Take the first name of a female literary character whose name begins with a C and who was created by a writer whose name begins with a C.
About three centuries earlier, a writer whose surname begins with a C wrote a novel with a title beginning with a D which includes a female literary character whose name begins with a D.
What are the names of these female literary characters?
Hint: Your answer will contain exactly eight different letters.
When I asked “Was war hell?” I just saw my pal nod.
“But at least,” he then muttered, “on our side was God.”
Wafts on up from Atlantic Coast soil.
On all tongues: French, Swahili, Urdu, Afrikaans, a
Taste so sweet gushes: African oil.
When pop divas sing opera they strive for a coda
Effervescent… (their fans just sip orange fizzy soda).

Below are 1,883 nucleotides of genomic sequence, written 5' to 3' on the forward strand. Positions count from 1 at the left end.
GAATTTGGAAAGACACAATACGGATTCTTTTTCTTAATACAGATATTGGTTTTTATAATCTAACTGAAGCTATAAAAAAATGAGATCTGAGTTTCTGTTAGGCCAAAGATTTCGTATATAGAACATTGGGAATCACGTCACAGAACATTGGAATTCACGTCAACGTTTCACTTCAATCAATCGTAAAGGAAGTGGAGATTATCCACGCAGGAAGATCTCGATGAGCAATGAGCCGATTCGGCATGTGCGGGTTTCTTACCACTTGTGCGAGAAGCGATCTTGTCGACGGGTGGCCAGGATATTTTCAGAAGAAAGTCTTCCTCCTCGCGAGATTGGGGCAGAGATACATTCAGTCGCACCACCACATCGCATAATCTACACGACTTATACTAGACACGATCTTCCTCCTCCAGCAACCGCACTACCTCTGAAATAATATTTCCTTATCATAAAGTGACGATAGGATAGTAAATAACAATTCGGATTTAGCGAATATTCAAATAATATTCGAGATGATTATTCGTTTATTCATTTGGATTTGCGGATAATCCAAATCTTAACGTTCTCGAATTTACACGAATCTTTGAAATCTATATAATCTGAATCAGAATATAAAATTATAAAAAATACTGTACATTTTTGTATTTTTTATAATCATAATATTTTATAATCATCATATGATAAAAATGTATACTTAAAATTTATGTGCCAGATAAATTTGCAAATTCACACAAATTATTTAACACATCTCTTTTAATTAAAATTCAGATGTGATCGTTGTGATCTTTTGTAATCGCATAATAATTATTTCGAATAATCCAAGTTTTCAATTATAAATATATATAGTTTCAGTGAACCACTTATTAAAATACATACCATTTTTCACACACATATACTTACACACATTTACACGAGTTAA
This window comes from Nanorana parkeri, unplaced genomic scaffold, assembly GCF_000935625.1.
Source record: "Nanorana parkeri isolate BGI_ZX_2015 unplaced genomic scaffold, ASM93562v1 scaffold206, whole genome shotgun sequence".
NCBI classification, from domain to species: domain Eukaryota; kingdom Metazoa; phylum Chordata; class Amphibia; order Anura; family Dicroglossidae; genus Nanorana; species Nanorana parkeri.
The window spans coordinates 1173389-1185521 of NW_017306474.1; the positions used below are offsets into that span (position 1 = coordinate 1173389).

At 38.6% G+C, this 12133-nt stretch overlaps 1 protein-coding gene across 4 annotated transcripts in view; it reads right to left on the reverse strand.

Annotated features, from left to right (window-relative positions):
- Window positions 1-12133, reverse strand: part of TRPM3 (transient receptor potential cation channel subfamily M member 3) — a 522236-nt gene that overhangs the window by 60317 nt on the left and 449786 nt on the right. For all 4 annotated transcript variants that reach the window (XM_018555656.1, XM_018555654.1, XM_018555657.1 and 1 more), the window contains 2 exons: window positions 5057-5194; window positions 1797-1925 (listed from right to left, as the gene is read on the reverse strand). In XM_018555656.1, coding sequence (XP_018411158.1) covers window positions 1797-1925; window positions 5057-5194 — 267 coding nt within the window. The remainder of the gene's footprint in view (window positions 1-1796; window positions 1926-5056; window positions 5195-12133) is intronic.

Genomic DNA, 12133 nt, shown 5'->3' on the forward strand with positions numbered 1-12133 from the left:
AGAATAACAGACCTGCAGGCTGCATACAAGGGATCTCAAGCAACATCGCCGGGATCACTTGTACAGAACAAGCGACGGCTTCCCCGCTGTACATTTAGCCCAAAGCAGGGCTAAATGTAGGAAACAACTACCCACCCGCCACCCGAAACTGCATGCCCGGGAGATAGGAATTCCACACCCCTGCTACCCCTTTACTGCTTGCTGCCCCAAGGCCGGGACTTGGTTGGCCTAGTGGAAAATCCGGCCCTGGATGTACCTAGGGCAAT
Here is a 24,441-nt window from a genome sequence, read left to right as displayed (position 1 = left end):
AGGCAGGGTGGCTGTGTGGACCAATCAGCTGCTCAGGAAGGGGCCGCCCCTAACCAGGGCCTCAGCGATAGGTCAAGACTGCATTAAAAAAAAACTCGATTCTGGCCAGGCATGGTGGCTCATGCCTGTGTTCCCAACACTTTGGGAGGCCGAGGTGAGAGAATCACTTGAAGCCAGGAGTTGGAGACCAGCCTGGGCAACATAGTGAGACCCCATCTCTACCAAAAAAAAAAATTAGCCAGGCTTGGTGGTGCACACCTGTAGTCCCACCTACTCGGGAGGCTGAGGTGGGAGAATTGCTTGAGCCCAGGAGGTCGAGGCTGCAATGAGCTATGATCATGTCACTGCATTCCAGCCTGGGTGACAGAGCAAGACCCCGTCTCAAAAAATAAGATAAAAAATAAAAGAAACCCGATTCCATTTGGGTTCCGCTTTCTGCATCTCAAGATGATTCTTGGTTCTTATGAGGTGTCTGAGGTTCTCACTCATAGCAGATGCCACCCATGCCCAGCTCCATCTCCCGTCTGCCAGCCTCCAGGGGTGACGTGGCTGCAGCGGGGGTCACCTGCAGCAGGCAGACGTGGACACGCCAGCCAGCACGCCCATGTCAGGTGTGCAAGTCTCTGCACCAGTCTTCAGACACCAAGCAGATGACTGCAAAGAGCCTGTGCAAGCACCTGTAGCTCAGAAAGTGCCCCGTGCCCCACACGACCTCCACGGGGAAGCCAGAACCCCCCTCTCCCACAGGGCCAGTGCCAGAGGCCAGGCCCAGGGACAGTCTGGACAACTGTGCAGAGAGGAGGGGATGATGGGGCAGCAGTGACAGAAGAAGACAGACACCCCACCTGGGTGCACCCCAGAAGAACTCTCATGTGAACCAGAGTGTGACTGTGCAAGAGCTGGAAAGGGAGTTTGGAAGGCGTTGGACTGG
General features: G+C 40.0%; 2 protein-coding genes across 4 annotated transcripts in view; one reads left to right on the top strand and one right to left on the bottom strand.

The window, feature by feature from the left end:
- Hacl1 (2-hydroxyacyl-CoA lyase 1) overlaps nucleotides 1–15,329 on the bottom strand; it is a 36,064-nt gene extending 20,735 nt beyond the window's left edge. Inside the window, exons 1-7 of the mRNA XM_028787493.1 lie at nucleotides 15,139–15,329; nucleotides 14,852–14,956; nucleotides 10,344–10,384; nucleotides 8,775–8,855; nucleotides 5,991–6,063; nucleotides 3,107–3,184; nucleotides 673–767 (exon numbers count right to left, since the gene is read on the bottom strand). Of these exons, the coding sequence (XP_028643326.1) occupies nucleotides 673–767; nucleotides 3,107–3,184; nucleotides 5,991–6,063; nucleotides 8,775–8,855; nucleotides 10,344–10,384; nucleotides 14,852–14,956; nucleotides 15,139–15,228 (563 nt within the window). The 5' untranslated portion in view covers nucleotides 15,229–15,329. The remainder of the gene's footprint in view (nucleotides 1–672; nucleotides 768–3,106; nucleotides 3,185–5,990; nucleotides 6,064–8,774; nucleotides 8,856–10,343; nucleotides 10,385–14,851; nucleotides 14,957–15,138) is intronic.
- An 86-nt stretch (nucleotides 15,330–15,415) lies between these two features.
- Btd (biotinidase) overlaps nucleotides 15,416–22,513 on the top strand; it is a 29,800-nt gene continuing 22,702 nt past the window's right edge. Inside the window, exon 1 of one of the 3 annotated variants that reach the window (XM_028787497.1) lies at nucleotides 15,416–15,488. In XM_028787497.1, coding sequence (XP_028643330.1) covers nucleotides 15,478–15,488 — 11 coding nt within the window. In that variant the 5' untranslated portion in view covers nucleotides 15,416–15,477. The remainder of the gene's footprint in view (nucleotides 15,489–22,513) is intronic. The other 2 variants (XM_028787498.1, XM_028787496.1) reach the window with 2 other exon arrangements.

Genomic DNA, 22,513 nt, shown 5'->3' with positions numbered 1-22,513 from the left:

“Pray, may I be so forward to ask for your hand?
Do you want to espouse, share one life?”
“Ah, I do!” said the mermaid who swam to dry land,
No one dons any duds on the nudist estate,
That explains why Don’s watching... the scenery’s great!
Each of the five poems above (two quatrains and three couplets) contains the disguised name of a nation or state along with the disguised name of the capital of that nation or state. The letters in these names are rearranged and appear in consecutive words that form either two-word or three-word phrases within the lines of the poems.
“The saber I bear soon shall sever the head
Of the king as he sleeps in his plush regal bed…”
The letters in “regal bed” can be rearranged to form Belgrade, the capital of Serbia (“saber I”).